The House Judiciary Subcommittee on Courts, Intellectual Property and the Internet will hold a hearing on May 16 titled “A Case Study for Consensus Building: The Copyright Principles Project.” The hearing, at 2 p.m. eastern, is the second in House Judiciary chairman Bob Goodlatte’s push for major copyright reform.

A source tells Billboard witnesses at the hearing will include Jule Sigall of Microsoft Corp.; Jon A. Baumgarten of Proskauer Rose LLP; Daniel Gervais of Vanderbilt Law School; Pamela Samuelson of Berkeley Law School; and Laura Gasaway of University of North Carolina School of Law.

The Copyright Principles Project (CPP) is a report published in the Berkeley Technology Law Journal in 2010. The result of three years of conversations, the report was written with the input of academics, private practitioners and corporate attorneys. All five people expected to be witnesses Thursday contributed to the report. Mary Beth Peters, the head of the Copyright Office at the time the report was released, complimented its identification and discussion of issues and said she supported its recommendations “in many cases.”
The report's seven guiding principles show that its authors seek copyright law that is more flexible for all parties. One is that copyright law should articulate "clear and sensible rules" regarding ownership of works. Another says that copyright law should give creators exclusive rights while encouraging them to "explore different ways of reaching audiences for the works" by reaching audiences directly through conventional or "open" licensing models. A third says copyright law should encourage innovation and competition amongst digital service providers.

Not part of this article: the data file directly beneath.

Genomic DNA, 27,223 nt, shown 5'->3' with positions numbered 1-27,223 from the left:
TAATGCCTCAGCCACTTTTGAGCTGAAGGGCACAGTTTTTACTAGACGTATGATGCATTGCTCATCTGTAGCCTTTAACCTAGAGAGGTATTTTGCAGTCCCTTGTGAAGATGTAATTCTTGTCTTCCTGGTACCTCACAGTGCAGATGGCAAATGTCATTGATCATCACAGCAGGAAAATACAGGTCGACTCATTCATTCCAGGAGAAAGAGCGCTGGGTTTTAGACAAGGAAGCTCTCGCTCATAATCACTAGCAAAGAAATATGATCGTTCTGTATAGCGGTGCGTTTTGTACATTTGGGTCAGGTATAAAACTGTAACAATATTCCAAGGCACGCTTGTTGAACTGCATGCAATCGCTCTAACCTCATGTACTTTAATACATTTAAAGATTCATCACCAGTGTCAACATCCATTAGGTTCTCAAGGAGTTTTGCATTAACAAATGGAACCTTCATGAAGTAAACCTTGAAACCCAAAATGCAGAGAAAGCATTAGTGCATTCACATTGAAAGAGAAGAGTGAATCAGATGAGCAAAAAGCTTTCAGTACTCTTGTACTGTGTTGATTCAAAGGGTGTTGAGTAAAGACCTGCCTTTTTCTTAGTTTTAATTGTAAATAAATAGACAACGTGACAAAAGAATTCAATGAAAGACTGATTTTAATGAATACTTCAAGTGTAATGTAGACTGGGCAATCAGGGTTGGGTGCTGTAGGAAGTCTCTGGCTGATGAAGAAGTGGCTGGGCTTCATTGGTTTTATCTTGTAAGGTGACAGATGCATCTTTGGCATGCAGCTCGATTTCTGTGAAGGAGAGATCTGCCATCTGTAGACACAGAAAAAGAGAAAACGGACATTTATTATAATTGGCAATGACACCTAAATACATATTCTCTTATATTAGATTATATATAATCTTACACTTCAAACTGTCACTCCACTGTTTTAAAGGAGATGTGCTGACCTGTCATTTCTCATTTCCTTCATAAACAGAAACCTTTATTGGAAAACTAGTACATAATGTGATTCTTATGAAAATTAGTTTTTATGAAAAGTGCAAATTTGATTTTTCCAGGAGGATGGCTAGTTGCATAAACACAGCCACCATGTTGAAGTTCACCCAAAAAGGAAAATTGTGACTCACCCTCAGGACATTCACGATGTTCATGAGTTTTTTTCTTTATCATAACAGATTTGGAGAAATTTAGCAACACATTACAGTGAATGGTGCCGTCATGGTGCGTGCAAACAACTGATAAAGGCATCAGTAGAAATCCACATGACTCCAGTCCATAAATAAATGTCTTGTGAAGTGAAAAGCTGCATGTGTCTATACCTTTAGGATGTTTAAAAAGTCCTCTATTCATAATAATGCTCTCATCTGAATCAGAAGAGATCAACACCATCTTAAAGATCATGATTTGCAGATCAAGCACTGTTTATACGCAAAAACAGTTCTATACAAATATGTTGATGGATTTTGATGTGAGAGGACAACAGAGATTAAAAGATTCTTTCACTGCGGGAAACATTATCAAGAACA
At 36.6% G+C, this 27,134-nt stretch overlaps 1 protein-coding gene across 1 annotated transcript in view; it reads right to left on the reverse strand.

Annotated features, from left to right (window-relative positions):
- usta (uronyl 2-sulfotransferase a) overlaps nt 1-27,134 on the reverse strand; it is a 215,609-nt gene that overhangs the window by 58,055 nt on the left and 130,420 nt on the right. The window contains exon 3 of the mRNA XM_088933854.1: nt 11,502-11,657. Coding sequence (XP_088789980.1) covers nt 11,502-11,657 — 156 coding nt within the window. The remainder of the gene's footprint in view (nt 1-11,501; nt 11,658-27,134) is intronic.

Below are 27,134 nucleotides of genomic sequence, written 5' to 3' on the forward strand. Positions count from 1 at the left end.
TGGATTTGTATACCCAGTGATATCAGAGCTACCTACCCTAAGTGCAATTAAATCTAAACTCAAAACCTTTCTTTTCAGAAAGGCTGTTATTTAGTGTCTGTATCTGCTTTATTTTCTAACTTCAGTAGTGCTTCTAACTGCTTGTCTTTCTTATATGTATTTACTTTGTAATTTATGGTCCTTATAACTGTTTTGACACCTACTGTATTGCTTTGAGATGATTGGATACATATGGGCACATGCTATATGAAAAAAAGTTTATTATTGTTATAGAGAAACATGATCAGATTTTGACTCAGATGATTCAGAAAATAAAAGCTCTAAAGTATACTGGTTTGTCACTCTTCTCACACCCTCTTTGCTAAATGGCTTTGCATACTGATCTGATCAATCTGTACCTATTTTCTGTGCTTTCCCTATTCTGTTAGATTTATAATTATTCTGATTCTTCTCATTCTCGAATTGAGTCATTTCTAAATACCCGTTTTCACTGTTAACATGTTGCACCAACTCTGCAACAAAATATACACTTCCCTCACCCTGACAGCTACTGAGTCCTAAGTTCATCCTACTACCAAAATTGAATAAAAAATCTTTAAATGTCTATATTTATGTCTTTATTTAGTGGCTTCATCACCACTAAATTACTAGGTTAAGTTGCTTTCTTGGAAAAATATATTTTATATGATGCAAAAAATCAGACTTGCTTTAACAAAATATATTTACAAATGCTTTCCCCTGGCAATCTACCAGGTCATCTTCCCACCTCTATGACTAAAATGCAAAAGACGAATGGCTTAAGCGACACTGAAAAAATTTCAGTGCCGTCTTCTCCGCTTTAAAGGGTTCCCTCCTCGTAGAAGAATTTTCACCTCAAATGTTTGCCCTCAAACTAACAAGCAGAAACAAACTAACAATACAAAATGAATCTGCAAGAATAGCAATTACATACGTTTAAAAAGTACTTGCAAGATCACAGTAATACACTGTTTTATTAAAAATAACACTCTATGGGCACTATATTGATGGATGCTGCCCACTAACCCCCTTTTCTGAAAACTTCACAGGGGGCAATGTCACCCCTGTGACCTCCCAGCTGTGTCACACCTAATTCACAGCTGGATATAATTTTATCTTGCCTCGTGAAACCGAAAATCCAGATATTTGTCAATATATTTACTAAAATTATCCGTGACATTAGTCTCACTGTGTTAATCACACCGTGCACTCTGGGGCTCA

Some of the CPP's positions clash with those of the music industry. For example, a majority of CPP members believe the duration of U.S. copyright terms "is longer than is needed" and impedes some goals of the copyright regime. Another example is fair use. The CPP also proposes refining fair use such that more non-commercial uses would be allowed. 
But some aspects of the CPP's paper would undoubtedly be welcomed. In particular, a recommendation for a "small claims procedure" to settle small-scale copyright disputes would be welcomed by individuals and small companies who cannot undertake large-scale copyright infringement lawsuits.
The report has a few holes. As musician David Lowery notes in an article at Politco, the CPP's paper noticeably did not delve into the takedown requests that copyright owners send in great numbers to digital service providers, although it mulls over DMCA safe harbors without putting forth possible solutions. Lowery also takes issue with a lack of creators on the CPP, although no label, publisher or digital service provider (with the exception of Microsoft) was represented, either.
Thursday's lineup of witnesses will offer is a vision for a roadmap absent of opinions of the self-interested. Labels, publishers, artists, digital service providers and trade groups will certainly have a seat at the table and will probably have an opportunity to speak at future hearings. The hearing is likely to be wonky and dry, but it is an important part of the process that could impact the music community for years to come.